Adding Control Statements

With the Select Case statement, you can specify comparison statements, a range of values, or check for multiple values.

TYPE THIS:

Select Case NumSales

Case 1 To 5

Commission = Total *

.05

Case 6 To 15

Commission = Total *

.1

End Select

The Select Case statement checks the value of NumSales to see whether it falls into one of the two specified ranges to calculate the commission rate.

TYPE THIS:

Select Case

NumStudents

Case Is <10

MsgBox("Not

enough students enrolled")

End Select

The Select Case statement displays the message box if the value of NumStudents is less than 10.

TYPE THIS:

RESULT:

If the value of State equals TX or CA the total is calculated using 8.5% for the sales tax.

—Q Repeat steps 5 and 6 for each expected value of the expression.

—0 Type the code statements to execute for all other values of the expression.

L"E Type End Select.

— Switch to Excel and run the associated macro.

m

File Edit

View Insert Format Tools

Data Window Help

Type a question for he

- . B

1

t □ S

m #

3l X

• I

4 E •

11 ©

« 110% . g .

f Aric

M ih

m $ ?

, too iW IF

- ■!»

. A .

C2

»

fx 5.375

A

B

c

D

E

F

G

H

J

K

-

1

Total

State

Total with Tax

2

$5.00 TX

$5.38

3

$6.50 CA

$7.07

4

$17.65 FL

$19.15

fa

$385.00 UT

$419.65

R

$52.00 TX

$55.90

7

$683.00

TX

$734.23

8

$14.50

CA

$15.78

9

$3.00

FL

$3.26

10

$11.45 TU

$12.31

11

12

13

14

15

16

17

18

19

20

21

22

23

24

-1

25

H

► M \ She

etl / Sheet

/ Sheet1! }. 5heet3 j

■ ■

Ready

The macro checks the values of the specified expression.

JUMP TO A SPECIFIC LOCATION IN A MACRO

You can jump to a named location within your macro using the GoTo command. In order to use a GoTo statement, you need to have a label within your procedure that the GoTo statement can reference. The label is just a text string followed by a colon. The GoTo command references that label and passes control from the current location in the procedure to the labeled section.

GoTo commands date back to the days when you performed programming on mainframe computers and each line of code had a specific line number. The GoTo command jumped directly to the specified line of code. Now, you only use GoTo commands in situations where you cannot obtain the desired results using other conditional statements and loopings structures. Although you frequently use the command for trapping errors in VBA, the hardcore programming community considers using the GoTo command too frequently bad programming. See Chapter 8 for more information on debugging your macro code.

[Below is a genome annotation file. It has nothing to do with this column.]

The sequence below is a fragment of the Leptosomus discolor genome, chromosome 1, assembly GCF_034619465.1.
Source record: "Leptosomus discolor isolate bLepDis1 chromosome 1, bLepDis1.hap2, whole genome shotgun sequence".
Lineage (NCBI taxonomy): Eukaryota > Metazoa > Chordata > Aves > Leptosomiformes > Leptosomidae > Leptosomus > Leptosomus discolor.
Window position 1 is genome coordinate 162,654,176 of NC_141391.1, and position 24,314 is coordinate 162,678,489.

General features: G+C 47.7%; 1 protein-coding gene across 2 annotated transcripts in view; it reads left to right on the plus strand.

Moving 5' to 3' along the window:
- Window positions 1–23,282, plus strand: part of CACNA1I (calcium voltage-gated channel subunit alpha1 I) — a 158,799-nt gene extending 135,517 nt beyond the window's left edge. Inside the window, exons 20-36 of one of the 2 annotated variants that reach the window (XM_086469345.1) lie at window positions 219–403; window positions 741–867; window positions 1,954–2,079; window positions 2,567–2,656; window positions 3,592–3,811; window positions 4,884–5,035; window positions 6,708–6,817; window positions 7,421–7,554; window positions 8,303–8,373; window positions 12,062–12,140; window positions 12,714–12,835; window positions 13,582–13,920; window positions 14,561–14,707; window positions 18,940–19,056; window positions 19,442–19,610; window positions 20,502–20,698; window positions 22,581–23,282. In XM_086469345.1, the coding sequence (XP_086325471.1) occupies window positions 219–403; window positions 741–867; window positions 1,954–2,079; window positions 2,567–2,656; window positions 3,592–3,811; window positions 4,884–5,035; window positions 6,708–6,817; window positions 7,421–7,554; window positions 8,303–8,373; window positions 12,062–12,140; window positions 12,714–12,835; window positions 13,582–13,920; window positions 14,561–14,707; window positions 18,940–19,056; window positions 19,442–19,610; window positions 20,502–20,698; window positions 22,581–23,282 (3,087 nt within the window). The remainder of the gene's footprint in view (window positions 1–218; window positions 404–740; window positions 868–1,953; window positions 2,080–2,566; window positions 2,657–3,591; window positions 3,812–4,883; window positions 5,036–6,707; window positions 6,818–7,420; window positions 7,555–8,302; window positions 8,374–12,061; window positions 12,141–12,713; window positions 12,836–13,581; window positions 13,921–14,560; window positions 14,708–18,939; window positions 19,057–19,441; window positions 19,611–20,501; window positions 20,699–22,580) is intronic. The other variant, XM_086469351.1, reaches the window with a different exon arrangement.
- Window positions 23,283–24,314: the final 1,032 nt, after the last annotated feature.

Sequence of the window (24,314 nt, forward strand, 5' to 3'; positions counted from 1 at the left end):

The GoTo command actually consists of two pieces: The GoTo statement and the name of the source label, which follows the statement. You can place the label anywhere in the code of your procedure. Excel often references the labeled area of code as a subprocedure.

The GoTo command can only jump to subprocedures within the same procedure. It cannot reference a subprocedure you place outside the current procedure, even if they both are in the same module. For example, if you have the code GoTo ChangeValue, somewhere else within the same procedure you need to have a ChangeValue statement. When Excel encounters the GoTo ChangeValue statement, it jumps from that location to the statements that follow the ChangeValue statement.

You can add multiple GoTo commands to the same procedure. Each GoTo command can jump to the same labeled command, or to separate commands.

JUMP TO A SPECIFIC LOCATION IN A MACRO

JUMP TO A SPECIFIC LOCATION IN A MACRO

—n Create a new subroutine

0 Type the code that determines when the GoTo statement is needed.

^0 Type GoTo Label, replacing Label with the name of the subprocedure to which you want to jump.

□ Type additional code for procedure.

—n Create a new subroutine

0 Type the code that determines when the GoTo statement is needed.

^0 Type GoTo Label, replacing Label with the name of the subprocedure to which you want to jump.

□ Type additional code for procedure.

0 0

Post a comment